Experimental tests of the dependence of arthropod diversity on plant diversity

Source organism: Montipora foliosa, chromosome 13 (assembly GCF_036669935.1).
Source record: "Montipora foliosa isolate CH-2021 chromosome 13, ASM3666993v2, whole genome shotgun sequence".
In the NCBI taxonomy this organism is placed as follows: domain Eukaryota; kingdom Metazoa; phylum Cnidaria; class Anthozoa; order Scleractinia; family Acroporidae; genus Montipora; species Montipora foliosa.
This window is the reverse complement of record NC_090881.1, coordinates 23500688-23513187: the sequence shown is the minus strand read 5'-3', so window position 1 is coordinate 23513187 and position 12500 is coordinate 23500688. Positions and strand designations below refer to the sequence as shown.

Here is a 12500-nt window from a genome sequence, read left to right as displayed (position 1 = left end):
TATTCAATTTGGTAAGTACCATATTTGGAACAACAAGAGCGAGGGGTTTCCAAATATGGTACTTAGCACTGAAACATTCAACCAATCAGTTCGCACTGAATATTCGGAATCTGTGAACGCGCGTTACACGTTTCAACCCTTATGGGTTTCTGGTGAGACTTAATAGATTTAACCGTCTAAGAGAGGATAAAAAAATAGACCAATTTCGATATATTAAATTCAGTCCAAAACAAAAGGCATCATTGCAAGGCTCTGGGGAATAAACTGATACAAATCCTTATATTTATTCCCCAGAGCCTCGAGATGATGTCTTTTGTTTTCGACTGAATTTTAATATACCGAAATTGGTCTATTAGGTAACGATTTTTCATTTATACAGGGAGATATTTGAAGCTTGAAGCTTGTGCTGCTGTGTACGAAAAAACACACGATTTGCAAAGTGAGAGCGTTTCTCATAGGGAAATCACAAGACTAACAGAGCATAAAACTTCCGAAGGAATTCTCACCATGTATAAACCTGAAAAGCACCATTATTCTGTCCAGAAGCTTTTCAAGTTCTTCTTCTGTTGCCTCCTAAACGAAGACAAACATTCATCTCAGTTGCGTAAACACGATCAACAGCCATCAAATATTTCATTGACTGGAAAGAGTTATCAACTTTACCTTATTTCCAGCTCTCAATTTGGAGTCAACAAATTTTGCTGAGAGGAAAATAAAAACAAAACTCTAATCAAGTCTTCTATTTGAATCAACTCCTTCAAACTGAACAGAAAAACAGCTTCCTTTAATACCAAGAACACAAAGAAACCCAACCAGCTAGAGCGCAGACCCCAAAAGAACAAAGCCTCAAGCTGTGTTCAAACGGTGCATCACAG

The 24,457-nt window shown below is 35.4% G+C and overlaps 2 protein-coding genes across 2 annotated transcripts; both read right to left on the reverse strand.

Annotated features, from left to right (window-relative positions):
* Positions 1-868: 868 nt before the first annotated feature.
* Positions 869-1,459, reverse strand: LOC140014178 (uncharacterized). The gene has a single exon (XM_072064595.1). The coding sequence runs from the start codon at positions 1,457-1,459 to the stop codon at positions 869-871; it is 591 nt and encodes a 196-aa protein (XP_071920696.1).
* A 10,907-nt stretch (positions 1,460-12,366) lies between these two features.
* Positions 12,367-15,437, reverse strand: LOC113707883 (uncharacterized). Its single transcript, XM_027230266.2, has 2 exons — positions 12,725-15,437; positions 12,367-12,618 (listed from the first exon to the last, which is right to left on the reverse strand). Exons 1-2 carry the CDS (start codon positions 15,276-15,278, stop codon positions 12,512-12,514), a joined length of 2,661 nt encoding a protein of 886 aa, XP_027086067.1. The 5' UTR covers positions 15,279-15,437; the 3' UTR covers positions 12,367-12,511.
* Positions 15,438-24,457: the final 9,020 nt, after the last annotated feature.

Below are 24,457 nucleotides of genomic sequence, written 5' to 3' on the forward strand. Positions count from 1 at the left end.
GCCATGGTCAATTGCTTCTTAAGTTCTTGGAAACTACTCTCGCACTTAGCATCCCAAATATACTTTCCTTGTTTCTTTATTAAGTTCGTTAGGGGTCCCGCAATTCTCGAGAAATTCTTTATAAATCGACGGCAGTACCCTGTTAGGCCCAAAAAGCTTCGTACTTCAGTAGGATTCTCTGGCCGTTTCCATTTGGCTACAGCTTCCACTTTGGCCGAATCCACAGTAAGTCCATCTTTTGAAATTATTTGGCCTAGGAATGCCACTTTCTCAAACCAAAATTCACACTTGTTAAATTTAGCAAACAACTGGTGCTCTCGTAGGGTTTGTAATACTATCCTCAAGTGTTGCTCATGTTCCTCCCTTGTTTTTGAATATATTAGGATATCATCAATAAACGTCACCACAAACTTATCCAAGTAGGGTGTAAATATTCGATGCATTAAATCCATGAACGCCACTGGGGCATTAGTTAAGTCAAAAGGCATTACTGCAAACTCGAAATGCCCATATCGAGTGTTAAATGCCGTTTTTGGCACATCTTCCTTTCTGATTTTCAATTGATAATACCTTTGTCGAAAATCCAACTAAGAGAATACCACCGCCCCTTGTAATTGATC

Because a diversity of resources should support a diversity of consumers, most models predict that increasing plant diversity increases animal diversity. We report results of a direct experimental test of the dependence of animal diversity on plant diversity. We sampled arthropods in a well-replicated grassland experiment in which plant species richness and plant functional richness were directly manipulated. In simple regressions, both the number of species planted (log$_2$ transformed) and the number of functional groups planted significantly increased arthropod species richness but not arthropod abundance. However, the number of species planted was the only significant predictor of arthropod species richness when both predictor variables were included in ANOVAs or a MANOVA. Although highly significant, arthropod species richness regressions had low R$^2$ values, high intercepts (24 arthropod species in monocultures), and shallow slopes. Analyses of relations among plants and arthropod trophic groups indicated that herbivore diversity was influenced by plant, parasite, and predator diversity. Furthermore, herbivore diversity was more strongly correlated with parasite and predator diversity than with plant diversity. Together with regression results, this suggests that, although increasing plant diversity significantly increased arthropod diversity, local herbivore diversity is also maintained by, and in turn maintains, a diversity of parasites and predators.